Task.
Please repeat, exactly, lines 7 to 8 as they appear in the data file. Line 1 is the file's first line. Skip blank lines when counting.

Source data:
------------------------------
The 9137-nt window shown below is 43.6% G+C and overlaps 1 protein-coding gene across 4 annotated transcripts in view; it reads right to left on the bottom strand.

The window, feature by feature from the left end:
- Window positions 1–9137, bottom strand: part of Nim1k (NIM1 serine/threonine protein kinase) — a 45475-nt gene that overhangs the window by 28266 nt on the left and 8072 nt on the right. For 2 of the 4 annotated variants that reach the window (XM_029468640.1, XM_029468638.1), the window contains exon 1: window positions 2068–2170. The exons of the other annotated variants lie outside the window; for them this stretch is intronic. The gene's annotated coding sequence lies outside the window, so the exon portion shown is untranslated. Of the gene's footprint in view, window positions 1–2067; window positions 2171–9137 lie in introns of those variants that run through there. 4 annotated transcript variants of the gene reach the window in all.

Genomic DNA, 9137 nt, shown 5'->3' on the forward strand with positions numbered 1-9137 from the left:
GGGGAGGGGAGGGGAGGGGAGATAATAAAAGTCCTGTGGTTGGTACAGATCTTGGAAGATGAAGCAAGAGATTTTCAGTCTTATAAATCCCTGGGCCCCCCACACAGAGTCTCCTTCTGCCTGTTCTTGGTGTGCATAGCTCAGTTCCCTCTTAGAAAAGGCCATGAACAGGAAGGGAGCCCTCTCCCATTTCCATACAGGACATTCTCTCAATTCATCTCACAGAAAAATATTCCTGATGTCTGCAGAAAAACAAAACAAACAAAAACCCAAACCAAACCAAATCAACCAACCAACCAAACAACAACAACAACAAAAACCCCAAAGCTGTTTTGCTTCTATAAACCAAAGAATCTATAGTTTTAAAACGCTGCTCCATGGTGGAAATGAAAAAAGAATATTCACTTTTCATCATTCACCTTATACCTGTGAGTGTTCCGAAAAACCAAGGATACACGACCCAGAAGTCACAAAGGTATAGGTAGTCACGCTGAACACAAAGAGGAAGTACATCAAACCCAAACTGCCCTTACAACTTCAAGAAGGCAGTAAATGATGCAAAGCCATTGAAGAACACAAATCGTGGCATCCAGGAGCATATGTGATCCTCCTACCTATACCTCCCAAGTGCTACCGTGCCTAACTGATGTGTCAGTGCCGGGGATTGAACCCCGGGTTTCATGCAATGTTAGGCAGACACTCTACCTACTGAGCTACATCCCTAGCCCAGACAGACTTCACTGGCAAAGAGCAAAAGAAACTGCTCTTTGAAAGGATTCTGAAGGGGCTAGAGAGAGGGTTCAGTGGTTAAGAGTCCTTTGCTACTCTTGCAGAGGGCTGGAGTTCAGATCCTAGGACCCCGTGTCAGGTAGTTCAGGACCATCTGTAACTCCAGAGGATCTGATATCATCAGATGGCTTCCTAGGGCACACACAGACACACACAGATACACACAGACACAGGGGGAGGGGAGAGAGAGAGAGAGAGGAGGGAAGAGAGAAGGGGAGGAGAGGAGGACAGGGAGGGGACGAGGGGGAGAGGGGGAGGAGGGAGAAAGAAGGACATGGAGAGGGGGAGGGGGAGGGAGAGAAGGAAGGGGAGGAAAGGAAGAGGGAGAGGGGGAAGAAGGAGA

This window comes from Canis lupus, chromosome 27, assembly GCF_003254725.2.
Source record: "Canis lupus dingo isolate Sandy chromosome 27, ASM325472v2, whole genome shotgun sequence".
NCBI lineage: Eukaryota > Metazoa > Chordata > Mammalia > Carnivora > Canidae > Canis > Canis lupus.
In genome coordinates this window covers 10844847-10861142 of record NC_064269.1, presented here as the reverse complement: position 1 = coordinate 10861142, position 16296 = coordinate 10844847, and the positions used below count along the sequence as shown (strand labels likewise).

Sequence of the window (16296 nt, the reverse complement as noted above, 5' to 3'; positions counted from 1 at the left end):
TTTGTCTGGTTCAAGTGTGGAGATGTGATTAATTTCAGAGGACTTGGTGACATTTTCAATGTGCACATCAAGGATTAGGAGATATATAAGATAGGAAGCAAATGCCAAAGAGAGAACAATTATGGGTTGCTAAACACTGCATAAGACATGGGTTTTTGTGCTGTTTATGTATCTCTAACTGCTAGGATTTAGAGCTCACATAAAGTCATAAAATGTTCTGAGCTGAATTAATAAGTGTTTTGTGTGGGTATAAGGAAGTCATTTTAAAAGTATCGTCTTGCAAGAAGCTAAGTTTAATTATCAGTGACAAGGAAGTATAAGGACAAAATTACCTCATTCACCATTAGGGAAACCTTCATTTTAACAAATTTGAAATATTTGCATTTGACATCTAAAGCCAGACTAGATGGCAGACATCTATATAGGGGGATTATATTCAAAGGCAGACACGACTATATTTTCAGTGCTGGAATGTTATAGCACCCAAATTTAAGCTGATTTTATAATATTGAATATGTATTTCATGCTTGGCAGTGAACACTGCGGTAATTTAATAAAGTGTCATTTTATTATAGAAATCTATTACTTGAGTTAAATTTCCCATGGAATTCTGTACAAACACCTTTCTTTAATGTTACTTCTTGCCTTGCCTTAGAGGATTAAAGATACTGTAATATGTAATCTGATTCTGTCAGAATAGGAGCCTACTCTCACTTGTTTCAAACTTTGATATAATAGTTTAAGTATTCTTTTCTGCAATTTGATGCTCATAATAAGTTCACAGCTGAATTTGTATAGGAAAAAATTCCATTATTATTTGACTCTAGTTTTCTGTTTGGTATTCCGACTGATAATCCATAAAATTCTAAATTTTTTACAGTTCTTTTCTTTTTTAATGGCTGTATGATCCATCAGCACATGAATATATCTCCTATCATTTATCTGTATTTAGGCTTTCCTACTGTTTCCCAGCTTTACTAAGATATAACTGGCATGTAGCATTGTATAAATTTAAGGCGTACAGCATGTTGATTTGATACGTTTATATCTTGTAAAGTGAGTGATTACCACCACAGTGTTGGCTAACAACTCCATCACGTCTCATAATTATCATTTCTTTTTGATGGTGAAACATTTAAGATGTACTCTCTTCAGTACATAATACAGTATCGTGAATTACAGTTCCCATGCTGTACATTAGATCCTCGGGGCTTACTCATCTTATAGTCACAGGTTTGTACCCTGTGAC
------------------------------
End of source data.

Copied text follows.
Source record: "Canis lupus dingo isolate Sandy chromosome 27, ASM325472v2, whole genome shotgun sequence".
NCBI lineage: Eukaryota > Metazoa > Chordata > Mammalia > Carnivora > Canidae > Canis > Canis lupus.